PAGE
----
Posted September 18, 2013
Editorial: U.S. Right to Approve Cove Point LNG Export License
Washington Post: SOME BUILDING projects may be shovel-ready. Others are shovel-desperate: they are reasonable proposals that make economic sense and boast private backers but are being slowed or blocked by interest groups leaning on the government.
One that belongs in the second category is a plan to convert a natural gas import plant, an expensive facility in Cove Point, Md., that’s sitting idle, into one that can handle exports to gas-hungry Japan and India. The Energy Department approved the plan last week, but in Baltimore on Tuesday, a coalition of environmentalists and citizens groups promised to prevent the project from getting the 60 or so additional signoffs it needs. They should find a better use for their time.
Posted August 23, 2013
“API is concerned that this proposed rule is a solution in search of a problem, an attempt to throw the regulatory apparatus of the federal government over an issue solely to address unsubstantiated ‘public concern.’ That alone cannot justify additional and costly rules that would have no discernible benefit.”
In short, that’s the API analysis of federal hydraulic fracturing rules proposed by the Bureau of Land Management (BLM). You can read the oil and natural gas industry’s full official comments on BLM’s proposal here.
Posted August 15, 2013
Posted August 7, 2013
Now for a change of pace: Kudos to EPA for deciding to give the oil and natural gas industry more time to install emissions controls on storage tanks.
Phasing in the deadline for controls on volatile organic compounds emitted by storage tanks – through April 2015 instead of the original deadline about two months from now – is encouraging because it recognizes industry’s willingness to make its operations cleaner under realistic and fair regulation, while also suggesting the agency can be responsive to industry’s reasonable points of view (more below).
Posted August 6, 2013
Posted August 6, 2013
Posted July 25, 2013
Senate Energy and Natural Resources Committee Chairman Ron Wyden, with some on-target remarks to a forum this week on surging U.S. shale natural gas production hosted by the Bipartisan Policy Center:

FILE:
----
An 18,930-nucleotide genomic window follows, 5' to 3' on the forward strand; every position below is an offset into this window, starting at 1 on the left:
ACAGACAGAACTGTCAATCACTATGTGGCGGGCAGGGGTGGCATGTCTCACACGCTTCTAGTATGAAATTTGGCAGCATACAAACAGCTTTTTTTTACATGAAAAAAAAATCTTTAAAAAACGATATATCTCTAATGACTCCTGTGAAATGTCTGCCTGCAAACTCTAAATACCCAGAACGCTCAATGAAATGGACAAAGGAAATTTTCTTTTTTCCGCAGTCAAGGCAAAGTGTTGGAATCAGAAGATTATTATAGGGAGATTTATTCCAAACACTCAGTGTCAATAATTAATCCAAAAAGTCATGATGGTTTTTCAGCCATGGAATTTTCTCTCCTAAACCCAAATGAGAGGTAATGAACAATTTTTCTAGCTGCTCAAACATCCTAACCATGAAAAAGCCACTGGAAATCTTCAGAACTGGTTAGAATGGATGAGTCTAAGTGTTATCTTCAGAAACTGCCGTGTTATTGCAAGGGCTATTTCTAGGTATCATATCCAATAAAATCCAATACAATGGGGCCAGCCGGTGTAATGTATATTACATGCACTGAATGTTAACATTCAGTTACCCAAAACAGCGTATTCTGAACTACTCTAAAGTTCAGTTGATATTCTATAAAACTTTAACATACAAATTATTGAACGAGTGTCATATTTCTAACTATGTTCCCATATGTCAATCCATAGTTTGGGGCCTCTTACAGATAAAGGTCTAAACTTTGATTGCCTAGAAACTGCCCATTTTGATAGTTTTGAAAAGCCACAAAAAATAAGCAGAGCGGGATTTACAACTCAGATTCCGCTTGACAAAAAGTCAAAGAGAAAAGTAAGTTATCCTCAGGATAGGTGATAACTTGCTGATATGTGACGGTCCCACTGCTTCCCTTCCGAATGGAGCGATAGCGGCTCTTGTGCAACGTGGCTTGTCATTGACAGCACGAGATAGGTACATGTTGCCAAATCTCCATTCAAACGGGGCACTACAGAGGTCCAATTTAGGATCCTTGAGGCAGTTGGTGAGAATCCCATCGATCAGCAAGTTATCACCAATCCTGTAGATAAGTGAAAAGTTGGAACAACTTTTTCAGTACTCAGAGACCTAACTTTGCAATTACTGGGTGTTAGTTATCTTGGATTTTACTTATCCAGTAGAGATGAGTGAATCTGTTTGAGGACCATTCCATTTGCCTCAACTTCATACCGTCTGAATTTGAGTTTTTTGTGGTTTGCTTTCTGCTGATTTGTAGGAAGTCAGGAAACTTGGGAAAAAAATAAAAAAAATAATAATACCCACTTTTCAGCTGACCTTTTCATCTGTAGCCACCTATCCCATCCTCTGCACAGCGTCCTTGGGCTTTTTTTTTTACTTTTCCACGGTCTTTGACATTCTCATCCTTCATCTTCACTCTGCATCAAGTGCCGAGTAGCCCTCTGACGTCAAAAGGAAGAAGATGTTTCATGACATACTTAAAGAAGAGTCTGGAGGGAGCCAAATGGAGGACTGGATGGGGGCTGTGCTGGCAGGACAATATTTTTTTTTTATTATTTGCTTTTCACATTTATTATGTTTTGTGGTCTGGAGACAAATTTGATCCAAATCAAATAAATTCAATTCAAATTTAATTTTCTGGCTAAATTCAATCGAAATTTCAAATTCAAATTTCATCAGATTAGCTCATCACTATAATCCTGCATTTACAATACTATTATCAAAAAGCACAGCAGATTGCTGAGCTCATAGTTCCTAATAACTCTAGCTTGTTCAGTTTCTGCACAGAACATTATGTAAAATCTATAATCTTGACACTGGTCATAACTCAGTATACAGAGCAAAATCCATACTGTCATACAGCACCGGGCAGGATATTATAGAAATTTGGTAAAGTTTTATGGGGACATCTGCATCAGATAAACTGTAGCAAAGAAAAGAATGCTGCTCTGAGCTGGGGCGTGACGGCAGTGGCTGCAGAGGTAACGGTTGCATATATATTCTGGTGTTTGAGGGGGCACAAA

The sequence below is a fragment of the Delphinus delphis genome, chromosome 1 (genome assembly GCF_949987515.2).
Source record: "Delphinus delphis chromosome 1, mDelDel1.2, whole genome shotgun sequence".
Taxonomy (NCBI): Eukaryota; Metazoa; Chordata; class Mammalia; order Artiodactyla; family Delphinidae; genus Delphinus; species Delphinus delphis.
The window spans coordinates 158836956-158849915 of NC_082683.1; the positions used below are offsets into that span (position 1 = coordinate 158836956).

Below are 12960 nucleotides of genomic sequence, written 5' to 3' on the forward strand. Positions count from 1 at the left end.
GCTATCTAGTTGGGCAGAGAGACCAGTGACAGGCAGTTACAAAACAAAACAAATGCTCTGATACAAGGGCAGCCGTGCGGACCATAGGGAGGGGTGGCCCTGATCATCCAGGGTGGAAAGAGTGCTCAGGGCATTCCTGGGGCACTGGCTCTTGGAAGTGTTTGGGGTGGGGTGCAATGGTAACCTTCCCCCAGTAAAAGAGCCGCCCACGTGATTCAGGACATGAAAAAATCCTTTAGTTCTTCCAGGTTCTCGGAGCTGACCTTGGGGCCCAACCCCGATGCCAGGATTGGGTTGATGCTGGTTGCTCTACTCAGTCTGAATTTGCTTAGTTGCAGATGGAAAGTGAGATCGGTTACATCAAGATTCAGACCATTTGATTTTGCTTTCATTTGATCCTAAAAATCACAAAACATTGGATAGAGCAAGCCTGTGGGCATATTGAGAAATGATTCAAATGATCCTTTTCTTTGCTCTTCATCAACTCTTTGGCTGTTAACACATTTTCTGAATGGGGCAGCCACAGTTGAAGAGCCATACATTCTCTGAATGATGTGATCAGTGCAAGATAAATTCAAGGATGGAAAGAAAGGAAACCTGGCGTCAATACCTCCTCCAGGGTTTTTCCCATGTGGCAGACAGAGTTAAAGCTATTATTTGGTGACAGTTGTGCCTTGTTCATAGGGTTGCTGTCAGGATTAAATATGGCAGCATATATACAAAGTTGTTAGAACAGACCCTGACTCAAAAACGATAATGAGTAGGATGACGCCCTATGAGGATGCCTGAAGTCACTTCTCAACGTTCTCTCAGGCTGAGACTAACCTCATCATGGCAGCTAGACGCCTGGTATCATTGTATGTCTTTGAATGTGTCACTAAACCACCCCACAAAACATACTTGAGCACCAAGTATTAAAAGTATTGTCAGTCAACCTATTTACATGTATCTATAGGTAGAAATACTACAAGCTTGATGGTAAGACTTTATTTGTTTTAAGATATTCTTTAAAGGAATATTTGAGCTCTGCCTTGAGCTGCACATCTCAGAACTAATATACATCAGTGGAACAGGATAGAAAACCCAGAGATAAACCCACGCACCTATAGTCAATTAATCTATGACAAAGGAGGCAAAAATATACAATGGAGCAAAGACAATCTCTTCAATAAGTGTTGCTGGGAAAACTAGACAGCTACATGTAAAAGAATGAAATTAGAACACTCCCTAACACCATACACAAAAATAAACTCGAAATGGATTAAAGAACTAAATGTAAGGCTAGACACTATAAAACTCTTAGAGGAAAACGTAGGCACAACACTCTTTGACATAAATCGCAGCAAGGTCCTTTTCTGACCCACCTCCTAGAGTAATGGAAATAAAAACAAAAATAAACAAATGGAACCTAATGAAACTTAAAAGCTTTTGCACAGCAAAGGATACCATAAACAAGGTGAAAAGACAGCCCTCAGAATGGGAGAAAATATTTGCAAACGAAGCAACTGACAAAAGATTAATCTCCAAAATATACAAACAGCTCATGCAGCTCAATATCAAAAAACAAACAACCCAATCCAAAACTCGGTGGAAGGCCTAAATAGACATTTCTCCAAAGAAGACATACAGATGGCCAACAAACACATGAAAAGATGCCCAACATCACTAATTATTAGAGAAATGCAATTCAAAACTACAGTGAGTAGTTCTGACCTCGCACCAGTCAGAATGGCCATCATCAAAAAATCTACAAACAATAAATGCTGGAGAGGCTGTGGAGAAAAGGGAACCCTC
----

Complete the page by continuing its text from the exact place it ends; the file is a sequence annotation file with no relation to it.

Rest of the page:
“We are in what I’ve come to describe as an economic Olympics, and winning is all about creating the most high-skill and high-wage jobs you can. … In this economic Olympics the American economy gets out of the blocks with a very strong lead because of natural gas. So what we want to do is put in place bipartisan policies that help us extend that lead in the natural gas field.”
Posted July 18, 2013
The history of modern crude oil prices includes a number of instances where historical events have accompanied dramatic price shifts. Simply: Events that impact or could impact supply affect the global crude oil market. And, because the cost of crude is the main driver of gasoline prices – currently about 66 percent
Posted July 15, 2013
Posted May 31, 2013
The U.S. Energy Information Administration has a new report that details the decline in sales of oil and natural gas from production on federal lands (2003-2012). Key points:
- Sales of crude oil from federal lands, onshore and offshore, decreased 5 percent in fiscal year 2012 (ended Sept. 30) to 596 million barrels from 629 million barrels in FY 2011. That includes an 8-percent decrease in offshore volumes, partially offset by an 8-percent increase in much smaller onshore volumes.
- Natural gas sales from federal lands decreased 7 percent in FY 2012 to 4,262 billion cubic feet (bcf) from 4,584 bcf in FY 2011. Offshore volumes were down 19 percent, while onshore was virtually unchanged.
- Sales of all fossil fuels produced on federal lands (also including coal and natural gas plant liquids) fell by 4 percent in FY 2012.